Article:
Thread: How did designing for SCADpad challenge your initial way of working and how has it challenged how you engage space?

Domestic Construction: We wouldn't necessarily say it challenged our way of working, but rather supported it. We are all about the belief that any space, whether living or working, should be one that inspires you. SCADpad is a prime example of how you can push the limits of space through the creative use of materials to be one that is constantly engaging and ever-changing.

T: Being fibers artists, how does space inspire you? How does your personal work environment influence your products?

DC: Space is everything. As fibers artists, we like to challenge the preconceived notions of what a typical interior should be. Why should we live/work in white boxes? Have normal walls/floors? Isn't that getting boring? Our studio is an ever-changing exploration of what is inspiring us at the moment. A giant inspiration board of sorts. It is a playground that allows us to create without fear.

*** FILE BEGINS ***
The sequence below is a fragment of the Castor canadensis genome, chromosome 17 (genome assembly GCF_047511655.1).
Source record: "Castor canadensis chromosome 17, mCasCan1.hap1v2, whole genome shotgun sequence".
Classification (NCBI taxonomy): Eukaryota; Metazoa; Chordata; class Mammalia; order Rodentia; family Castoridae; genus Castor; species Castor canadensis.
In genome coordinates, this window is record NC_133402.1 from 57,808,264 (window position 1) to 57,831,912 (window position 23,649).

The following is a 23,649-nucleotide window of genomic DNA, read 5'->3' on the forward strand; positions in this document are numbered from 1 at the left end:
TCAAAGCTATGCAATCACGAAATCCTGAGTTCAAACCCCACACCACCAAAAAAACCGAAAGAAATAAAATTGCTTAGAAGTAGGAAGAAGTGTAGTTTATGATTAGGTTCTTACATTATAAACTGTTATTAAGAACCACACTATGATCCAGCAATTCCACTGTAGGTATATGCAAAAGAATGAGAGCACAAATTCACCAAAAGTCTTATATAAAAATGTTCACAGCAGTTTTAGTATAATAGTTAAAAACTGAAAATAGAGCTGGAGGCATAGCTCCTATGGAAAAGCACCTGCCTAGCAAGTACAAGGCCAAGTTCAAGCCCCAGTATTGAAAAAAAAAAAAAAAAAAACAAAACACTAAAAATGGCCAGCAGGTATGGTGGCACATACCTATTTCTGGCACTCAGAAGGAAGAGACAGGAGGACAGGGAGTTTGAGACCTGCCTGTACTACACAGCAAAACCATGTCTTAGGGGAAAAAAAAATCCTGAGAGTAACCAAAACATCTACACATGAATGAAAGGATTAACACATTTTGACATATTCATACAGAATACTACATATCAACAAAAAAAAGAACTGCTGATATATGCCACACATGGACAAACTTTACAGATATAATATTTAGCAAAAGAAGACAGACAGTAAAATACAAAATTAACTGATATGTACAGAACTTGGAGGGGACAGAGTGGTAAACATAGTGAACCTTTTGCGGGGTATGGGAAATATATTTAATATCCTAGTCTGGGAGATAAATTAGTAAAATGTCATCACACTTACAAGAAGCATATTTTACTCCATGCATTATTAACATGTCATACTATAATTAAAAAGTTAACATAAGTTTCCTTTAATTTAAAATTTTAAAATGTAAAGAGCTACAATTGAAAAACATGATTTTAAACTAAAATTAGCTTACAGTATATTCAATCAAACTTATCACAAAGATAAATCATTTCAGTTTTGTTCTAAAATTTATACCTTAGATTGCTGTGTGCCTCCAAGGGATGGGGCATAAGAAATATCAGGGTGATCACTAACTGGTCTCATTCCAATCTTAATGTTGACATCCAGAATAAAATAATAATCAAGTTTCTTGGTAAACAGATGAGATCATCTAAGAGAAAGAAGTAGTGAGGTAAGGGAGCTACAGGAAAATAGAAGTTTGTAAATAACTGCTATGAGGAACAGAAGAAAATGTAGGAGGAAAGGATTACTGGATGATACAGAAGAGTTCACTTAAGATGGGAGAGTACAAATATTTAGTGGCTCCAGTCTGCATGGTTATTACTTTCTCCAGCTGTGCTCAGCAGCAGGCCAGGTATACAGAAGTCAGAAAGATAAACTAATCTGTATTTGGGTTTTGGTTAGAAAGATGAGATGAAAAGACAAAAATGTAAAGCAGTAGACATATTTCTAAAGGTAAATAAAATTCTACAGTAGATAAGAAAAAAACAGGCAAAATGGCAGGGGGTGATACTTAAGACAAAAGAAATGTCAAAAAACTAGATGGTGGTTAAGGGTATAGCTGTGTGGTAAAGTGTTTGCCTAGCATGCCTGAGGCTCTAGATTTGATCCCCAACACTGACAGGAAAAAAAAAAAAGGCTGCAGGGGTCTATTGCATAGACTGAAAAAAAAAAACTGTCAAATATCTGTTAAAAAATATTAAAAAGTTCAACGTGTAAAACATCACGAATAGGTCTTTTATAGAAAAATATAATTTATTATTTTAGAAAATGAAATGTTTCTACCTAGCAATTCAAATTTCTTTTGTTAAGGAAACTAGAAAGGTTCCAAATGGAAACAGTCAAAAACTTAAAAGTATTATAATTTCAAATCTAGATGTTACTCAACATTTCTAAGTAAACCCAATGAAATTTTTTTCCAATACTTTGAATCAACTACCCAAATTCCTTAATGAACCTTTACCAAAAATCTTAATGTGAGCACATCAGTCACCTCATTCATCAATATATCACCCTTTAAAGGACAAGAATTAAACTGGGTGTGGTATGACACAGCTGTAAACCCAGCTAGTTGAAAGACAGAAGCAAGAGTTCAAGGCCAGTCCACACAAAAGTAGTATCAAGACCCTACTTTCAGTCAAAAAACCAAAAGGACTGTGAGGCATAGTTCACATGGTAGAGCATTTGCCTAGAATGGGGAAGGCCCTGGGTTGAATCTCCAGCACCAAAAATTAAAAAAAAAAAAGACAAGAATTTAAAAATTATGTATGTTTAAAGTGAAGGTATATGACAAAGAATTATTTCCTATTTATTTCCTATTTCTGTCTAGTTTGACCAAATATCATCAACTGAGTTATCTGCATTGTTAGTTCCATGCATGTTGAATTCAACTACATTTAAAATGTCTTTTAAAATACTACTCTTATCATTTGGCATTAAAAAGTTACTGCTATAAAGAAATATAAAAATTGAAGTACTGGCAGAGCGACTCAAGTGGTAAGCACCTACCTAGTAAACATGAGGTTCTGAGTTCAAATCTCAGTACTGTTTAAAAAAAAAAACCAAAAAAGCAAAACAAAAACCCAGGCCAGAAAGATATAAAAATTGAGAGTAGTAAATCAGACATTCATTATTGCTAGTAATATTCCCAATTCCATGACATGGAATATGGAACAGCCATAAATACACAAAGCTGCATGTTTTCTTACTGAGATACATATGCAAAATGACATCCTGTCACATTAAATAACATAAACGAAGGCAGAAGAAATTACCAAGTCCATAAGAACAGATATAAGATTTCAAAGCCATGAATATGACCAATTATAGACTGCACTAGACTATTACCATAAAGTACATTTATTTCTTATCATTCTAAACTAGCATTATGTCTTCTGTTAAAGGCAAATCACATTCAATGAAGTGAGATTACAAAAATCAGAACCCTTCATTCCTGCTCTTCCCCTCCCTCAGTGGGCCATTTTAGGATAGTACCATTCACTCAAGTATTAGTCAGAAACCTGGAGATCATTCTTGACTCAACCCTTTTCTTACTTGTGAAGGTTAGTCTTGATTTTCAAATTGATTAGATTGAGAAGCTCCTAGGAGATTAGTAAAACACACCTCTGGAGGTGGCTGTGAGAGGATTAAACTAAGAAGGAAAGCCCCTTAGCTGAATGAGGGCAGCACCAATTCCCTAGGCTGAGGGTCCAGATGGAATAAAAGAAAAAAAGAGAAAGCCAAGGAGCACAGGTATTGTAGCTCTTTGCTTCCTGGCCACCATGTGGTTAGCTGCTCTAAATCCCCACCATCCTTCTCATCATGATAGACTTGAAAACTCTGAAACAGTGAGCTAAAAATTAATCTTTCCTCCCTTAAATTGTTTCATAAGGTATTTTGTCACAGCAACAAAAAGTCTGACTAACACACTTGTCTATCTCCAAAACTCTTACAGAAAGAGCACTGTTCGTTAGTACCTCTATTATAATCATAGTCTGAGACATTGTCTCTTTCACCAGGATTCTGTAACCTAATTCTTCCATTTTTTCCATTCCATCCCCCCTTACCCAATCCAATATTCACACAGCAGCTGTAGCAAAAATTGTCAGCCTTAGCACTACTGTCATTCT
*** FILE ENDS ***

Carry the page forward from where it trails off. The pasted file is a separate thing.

T: Your studio seems to be full of color and décor. What is the significance of these things to you? Describe your ideal surroundings for work (i.e., time of day, temperature, noise level, music, company, setting). 

DC: We love color and texture, so naturally we crammed our space with it. We find that color promotes an upbeat and fun working environment. Most people who enter our space smile and that's just the best. Some of the best days at the studio are when we are working on a big project and we have a ton of crew jamming to tunes and making things happen.

T: What's one thing you must have around or close by in order to do your best work? 

DC: Our friends/crew that always jump in to help execute projects. We usually work on a large scale, so it takes an army. We feel fortunate to work with so many other creatives and we truly have a blast doing it.